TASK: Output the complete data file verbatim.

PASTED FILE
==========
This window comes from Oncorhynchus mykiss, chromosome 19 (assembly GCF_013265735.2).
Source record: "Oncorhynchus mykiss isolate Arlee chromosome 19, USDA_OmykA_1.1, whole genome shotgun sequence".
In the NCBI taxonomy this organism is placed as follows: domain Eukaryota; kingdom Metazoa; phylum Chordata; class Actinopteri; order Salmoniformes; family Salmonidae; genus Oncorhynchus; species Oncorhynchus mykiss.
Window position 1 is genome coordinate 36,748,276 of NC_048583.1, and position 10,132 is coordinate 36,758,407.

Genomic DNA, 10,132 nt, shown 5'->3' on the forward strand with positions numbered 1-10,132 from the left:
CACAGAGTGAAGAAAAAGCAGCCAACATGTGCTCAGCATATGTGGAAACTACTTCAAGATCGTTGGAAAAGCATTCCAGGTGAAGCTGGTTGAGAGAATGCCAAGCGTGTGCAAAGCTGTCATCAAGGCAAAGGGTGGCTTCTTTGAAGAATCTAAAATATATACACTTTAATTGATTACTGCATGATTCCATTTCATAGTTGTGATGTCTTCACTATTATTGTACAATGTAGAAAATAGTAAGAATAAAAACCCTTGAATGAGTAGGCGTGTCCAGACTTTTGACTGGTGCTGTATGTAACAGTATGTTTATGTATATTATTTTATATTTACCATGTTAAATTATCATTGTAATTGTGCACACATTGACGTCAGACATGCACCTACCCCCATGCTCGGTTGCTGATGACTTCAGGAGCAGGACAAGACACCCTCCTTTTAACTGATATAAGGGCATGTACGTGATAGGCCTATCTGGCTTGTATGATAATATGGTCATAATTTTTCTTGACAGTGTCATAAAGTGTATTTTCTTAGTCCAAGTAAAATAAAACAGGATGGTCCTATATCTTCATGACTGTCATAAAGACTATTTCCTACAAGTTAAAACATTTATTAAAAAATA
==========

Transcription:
This window comes from Oncorhynchus mykiss, chromosome 19 (assembly GCF_013265735.2).
Source record: "Oncorhynchus mykiss isolate Arlee chromosome 19, USDA_OmykA_1.1, whole genome shotgun sequence".
In the NCBI taxonomy this organism is placed as follows: domain Eukaryota; kingdom Metazoa; phylum Chordata; class Actinopteri; order Salmoniformes; family Salmonidae; genus Oncorhynchus; species Oncorhynchus mykiss.
Window position 1 is genome coordinate 36,748,276 of NC_048583.1, and position 10,132 is coordinate 36,758,407.

Genomic DNA, 10,132 nt, shown 5'->3' on the forward strand with positions numbered 1-10,132 from the left:
CACAGAGTGAAGAAAAAGCAGCCAACATGTGCTCAGCATATGTGGAAACTACTTCAAGATCGTTGGAAAAGCATTCCAGGTGAAGCTGGTTGAGAGAATGCCAAGCGTGTGCAAAGCTGTCATCAAGGCAAAGGGTGGCTTCTTTGAAGAATCTAAAATATATACACTTTAATTGATTACTGCATGATTCCATTTCATAGTTGTGATGTCTTCACTATTATTGTACAATGTAGAAAATAGTAAGAATAAAAACCCTTGAATGAGTAGGCGTGTCCAGACTTTTGACTGGTGCTGTATGTAACAGTATGTTTATGTATATTATTTTATATTTACCATGTTAAATTATCATTGTAATTGTGCACACATTGACGTCAGACATGCACCTACCCCCATGCTCGGTTGCTGATGACTTCAGGAGCAGGACAAGACACCCTCCTTTTAACTGATATAAGGGCATGTACGTGATAGGCCTATCTGGCTTGTATGATAATATGGTCATAATTTTTCTTGACAGTGTCATAAAGTGTATTTTCTTAGTCCAAGTAAAATAAAACAGGATGGTCCTATATCTTCATGACTGTCATAAAGACTATTTCCTACAAGTTAAAACATTTATTAAAAAATA